The great man had the other great men in his pocket. He could call out the guard on a whim. He could kill a man legal. He could kill him any which way. He could do as he pleased. He could live in the shadow of a boneyard in a palace and there were none dared to squeak. The men said we'll vote and stick together, and the great man just put one more man in charge of them, the new black prince of the county with the thing with the letters behind him. It was organized, but not like you'd think. Things would go on behind a velvet curtain. If they drew it back you'd see the smirk of the hyena in there.

    Then there was no work. The union and the boss alike said no coal. The big machines and the kept men kept even the culm from us. The great man couldn’t mine the coal by himself, so he mined the banks and the government and the union and got his gelt just the same.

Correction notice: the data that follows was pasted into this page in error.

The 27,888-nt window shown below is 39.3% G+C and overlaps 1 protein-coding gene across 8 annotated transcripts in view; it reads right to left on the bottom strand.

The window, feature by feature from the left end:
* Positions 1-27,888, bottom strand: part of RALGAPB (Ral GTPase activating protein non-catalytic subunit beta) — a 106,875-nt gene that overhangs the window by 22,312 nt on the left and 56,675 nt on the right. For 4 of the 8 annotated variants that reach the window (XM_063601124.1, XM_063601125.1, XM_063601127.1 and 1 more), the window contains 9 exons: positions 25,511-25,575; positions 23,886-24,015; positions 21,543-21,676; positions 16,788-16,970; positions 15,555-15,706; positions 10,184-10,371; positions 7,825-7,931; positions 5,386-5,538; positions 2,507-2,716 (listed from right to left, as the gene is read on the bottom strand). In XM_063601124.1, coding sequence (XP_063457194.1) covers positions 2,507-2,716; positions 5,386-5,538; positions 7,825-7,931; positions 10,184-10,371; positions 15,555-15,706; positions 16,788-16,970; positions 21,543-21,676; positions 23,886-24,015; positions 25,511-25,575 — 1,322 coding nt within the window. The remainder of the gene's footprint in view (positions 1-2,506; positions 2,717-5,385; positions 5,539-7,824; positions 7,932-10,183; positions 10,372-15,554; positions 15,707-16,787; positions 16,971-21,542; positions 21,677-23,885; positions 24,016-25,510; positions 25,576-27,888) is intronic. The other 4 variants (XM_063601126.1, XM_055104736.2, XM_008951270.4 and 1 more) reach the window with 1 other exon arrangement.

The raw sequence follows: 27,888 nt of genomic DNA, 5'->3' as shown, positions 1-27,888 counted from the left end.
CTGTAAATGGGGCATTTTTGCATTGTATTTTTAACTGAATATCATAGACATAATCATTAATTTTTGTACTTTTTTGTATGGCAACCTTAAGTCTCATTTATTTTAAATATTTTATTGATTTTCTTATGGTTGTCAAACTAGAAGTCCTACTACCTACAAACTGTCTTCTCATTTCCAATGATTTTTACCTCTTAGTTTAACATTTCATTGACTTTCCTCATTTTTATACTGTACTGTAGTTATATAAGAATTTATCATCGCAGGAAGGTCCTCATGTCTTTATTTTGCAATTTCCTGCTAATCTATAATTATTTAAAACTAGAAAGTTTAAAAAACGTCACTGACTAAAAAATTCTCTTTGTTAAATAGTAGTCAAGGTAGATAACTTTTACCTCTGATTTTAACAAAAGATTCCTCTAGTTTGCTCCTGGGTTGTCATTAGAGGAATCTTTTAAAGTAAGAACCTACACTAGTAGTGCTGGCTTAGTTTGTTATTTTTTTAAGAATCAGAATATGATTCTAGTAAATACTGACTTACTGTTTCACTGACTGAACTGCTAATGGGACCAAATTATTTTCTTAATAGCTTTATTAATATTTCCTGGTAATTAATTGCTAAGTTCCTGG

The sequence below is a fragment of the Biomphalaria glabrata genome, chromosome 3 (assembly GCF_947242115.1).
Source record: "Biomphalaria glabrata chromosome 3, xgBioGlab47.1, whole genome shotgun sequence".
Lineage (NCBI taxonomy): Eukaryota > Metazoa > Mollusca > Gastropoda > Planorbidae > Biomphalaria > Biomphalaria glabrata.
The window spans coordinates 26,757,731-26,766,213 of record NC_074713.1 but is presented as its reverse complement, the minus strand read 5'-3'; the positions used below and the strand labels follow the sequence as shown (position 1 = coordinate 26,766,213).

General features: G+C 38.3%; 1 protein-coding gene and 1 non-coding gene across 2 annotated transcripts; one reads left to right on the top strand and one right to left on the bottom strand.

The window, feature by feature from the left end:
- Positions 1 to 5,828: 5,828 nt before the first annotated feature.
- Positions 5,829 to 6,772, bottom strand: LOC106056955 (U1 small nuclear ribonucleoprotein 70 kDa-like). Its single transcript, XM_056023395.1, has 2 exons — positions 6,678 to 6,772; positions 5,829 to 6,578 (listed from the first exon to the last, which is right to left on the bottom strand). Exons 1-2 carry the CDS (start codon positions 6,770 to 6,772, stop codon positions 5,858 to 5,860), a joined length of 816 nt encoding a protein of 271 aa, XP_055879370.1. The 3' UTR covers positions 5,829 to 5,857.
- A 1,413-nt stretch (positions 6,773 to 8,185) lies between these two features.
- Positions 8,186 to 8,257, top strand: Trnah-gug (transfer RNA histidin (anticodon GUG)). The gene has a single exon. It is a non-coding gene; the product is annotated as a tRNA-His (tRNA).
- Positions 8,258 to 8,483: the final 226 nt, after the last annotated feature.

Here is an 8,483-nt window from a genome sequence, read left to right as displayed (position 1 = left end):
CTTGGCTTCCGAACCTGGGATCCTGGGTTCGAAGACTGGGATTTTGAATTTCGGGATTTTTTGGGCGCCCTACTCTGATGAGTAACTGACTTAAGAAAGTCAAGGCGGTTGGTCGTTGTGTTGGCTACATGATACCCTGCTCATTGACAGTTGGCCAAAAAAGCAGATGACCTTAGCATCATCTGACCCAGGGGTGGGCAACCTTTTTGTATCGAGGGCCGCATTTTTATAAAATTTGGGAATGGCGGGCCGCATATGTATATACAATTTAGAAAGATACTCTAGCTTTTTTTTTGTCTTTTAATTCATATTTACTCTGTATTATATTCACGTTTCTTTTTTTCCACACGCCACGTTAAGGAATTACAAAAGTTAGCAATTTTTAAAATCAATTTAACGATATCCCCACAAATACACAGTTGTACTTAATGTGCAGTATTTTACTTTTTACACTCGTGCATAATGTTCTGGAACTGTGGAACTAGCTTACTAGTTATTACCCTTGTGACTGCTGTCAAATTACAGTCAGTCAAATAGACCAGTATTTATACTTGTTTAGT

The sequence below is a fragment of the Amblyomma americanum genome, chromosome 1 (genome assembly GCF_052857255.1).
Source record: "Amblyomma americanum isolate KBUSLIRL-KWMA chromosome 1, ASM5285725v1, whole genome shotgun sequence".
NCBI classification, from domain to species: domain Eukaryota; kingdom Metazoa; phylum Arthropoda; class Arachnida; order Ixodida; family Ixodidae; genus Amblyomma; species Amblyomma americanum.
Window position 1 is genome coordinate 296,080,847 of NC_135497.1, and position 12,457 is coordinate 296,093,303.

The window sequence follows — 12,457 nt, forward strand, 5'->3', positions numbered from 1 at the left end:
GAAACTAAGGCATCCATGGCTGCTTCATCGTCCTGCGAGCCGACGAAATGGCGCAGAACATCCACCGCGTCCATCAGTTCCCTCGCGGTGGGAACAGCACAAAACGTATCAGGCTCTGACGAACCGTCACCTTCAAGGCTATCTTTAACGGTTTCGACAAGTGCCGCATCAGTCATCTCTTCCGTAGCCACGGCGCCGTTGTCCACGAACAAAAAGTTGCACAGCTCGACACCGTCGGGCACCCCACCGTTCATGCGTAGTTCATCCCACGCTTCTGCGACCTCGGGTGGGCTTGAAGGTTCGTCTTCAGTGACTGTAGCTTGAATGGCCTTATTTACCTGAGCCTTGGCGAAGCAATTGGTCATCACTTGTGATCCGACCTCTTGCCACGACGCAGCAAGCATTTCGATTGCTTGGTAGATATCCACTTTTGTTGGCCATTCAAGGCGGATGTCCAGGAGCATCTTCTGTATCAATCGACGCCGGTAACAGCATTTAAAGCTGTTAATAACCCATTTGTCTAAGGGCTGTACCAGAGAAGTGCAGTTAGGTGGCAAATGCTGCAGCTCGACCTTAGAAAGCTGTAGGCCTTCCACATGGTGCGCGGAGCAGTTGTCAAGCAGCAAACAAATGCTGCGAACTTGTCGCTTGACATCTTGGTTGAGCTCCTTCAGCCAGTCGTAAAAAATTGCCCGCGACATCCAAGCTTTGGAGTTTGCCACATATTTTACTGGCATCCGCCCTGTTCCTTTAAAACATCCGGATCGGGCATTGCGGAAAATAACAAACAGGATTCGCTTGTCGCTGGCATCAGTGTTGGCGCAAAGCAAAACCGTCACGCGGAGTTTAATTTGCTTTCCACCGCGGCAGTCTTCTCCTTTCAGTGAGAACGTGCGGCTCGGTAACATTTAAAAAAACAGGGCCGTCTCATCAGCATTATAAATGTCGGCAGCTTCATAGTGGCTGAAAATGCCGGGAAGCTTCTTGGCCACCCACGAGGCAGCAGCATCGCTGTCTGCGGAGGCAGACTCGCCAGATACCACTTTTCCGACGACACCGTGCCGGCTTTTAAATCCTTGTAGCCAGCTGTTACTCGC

The great man thought he knew men. But he did not know your father and his father. They knew the coal like he knew his oysters. They went into the woods where the seams lay close to the sky, and they began again. The very earth gave them what they always sought. The men sent to find them and stop them joined them instead. The trucks ran at night to the great glittering city where the coins slept in great vaults.

    The housemaids knew from where it came, for they had come from there themselves. They pressed the coins into the dingy hands at the alley gate and burned it in their own great man's house. Their little hods filled with bootleg coal made a pyre for our great man.

    The great man’s house. Look on it.

("Coal Breaker," from The Devil's In The Cows. Look on it.)